Kosinski’s second mode is with the second unit, getting those high-speed shots of F/A-18 Hornets zipping around. Jacob Brades did a nice job there, good on him and his team. (In all seriousness, the shape of the mission that Maverick and his team fly is clear from the get-go and becomes incredibly familiar to us as we go along. It’s sort of like watching someone’s figure skating routine enough times that you know where the tough jumps are and you get invested in those dramatic moments before the dramatic moments. It’s the best piece of the film.) What’s missing in those second unit scenes, and especially in those person-to-person scenes, is any kind of visual style. Say what you will about Top Gun, a movie I have never pretended to think was particularly good, but it undoubtedly has a style. Tony Scott is doing something that has an honest to goodness signature to it, something which has color and smoke and motion to it. It looks different from An Officer and a Gentlemen, even though both have scenes with fighter maneuvers. Top Gun: Maverick looks different from Top Gun, but it’s not because it’s sitting around trying to make some intentional stylistic statement. It’s because it’s made in the simplest, dullest way possible, working towards the simplest, dullest emotional result. Top Gun: Maverick is a phenomenon unlike any the American movie theater industry has known since Avengers: Endgame. For all its success as a moneymaking instrument, the film is no more than that. Nostalgia, the most pathetic and useless of human emotion, is the only one called upon during the film, and all that’s required for nostalgia are faces and names and a neatly-placed F-14. There’s an emptiness in nostalgia, a choice to inculcate the insipid rather than a choice to challenge or create. That emptiness is at the heart of Top Gun: Maverick, and it seeps into every equally empty choice that Kosinski makes. The guy can’t even find the fun in his obligatory shirtless sportsball match. It’s just dehydrated muscles which meant more for marketing the film than they ever do in the movie itself.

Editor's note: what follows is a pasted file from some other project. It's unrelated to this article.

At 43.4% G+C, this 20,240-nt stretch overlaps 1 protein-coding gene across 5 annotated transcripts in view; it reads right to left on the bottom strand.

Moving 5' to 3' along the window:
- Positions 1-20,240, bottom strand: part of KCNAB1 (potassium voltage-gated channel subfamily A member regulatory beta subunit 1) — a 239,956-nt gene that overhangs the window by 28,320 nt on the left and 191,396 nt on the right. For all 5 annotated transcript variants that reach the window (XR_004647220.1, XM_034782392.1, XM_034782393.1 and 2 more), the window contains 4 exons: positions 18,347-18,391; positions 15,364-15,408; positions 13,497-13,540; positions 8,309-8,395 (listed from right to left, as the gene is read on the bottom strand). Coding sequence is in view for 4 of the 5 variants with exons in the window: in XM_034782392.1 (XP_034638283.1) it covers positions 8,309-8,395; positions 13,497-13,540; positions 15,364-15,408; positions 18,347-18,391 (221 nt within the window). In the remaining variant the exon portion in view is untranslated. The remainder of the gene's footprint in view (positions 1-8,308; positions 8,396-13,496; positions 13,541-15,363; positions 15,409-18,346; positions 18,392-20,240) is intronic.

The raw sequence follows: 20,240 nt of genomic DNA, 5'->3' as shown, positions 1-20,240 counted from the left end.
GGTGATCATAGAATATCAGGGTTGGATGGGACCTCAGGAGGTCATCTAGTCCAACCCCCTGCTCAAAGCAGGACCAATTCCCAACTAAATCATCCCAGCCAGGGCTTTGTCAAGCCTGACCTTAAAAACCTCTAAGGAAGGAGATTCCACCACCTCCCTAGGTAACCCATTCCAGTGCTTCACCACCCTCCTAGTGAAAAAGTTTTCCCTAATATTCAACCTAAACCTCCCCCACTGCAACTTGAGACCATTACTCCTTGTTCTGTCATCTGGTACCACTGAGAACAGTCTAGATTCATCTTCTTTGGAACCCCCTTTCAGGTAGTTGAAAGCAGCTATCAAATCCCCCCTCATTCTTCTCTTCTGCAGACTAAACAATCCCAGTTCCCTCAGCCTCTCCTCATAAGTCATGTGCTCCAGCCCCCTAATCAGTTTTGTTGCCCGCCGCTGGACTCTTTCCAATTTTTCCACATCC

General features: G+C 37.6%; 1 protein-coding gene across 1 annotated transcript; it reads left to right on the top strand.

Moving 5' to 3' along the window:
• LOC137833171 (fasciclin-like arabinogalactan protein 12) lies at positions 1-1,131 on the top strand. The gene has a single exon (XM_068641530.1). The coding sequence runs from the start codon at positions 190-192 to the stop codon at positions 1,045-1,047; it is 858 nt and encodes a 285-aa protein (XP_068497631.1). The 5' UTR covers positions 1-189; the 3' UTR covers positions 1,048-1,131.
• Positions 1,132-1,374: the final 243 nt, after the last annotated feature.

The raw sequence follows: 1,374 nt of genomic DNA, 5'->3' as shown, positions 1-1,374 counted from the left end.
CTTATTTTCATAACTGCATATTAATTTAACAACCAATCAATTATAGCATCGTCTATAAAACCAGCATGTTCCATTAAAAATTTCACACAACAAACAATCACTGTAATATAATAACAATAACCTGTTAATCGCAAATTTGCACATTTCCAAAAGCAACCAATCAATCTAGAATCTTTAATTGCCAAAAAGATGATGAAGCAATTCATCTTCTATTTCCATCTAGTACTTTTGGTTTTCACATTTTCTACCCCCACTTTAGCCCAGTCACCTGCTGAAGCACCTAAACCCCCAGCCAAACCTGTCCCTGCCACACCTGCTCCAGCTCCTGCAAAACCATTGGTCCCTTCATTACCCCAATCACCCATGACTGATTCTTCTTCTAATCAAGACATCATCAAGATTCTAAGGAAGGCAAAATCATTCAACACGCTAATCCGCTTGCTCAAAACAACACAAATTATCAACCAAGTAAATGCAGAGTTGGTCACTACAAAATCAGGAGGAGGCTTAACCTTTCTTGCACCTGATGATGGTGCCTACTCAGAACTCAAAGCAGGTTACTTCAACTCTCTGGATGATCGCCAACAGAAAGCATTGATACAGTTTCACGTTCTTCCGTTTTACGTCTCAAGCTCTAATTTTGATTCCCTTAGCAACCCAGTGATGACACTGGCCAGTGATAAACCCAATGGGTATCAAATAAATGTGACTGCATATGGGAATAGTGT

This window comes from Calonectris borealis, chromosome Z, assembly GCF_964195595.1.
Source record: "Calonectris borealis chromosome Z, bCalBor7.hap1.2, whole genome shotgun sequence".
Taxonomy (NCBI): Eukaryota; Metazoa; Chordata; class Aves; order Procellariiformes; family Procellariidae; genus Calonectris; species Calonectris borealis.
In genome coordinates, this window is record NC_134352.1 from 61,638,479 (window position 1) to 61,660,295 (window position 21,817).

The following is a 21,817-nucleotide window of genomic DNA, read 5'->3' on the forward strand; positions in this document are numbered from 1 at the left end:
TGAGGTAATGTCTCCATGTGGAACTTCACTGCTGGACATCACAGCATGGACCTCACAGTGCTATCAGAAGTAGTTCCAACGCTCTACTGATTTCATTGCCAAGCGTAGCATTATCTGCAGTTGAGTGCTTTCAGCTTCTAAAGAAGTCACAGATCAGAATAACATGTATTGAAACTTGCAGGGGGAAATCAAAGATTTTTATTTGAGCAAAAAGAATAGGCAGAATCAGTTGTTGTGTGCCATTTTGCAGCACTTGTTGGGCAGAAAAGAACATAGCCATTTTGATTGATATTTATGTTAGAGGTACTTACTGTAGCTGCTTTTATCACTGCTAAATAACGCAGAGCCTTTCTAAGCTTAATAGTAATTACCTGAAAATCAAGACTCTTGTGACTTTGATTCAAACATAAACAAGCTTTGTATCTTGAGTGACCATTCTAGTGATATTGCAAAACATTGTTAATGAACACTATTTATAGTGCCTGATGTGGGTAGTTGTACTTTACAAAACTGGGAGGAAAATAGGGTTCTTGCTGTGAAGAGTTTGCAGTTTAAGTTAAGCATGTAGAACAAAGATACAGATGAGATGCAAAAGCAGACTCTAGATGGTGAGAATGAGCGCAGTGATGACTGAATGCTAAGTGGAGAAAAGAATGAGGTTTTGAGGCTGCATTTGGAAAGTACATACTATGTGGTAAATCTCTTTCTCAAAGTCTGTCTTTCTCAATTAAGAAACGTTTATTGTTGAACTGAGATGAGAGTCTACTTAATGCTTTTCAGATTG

The thing about Tom Cruise is that he is a remarkably gifted physical actor. A little taller than Buster Keaton but with a not dissimilar zest for doing the stuntwork himself, Cruise is fortunate to have come of age when he did. There’s not that much of a gift for comedy in Cruise, at least not intentionally, and the hallmark in his stunts is in their breathtaking ignorance of acrophobia rather than wit or creativity. But that physical gift is abundantly spoken for in his action franchises even when the rest of his performance is lackluster. Tom Cruise isn’t “good,” necessarily, in War of the Worlds or Collateral. He wears a baseball cap in a relatable way and has his hair dyed, respectively. But he moves well. That scene where people around Ray and Cruise is stumble-running from the aliens is a great one as much because of him as anything else. Watching him hunt Jamie Foxx in Collateral is effective because Mann makes him unexpected even when he combines Vincent with the coiled body we’re so used to. The spread-eagled slow fall of the first Mission: Impossible is really fun in large part because of Cruise’s body; can you imagine watching that with someone even a couple inches taller with longer, more spidery limbs? Then again, the other thing about Tom Cruise is that the guy is not really much for emoting. In Eyes Wide Shut, everyone else around Cruise is giving a great performance while Cruise is a functionary, something less than an audience surrogate and something more like an avatar. In his more critically acclaimed work, like Ron Kovic in Born on the Fourth of July and Frank T.J. Mackey in Magnolia—not for nothing, roles where he’s doing weird stuff with his hair again like that’s all acting is—there’s a lot of yelling and bellowing and intense whispering. But emotional connection, that thing we expect from his co-stars like Willem Dafoe and Philip Seymour Hoffman and Jason Robards? The thing that they actually provide in their scenes which makes Cruise look like he’s doing more than he is?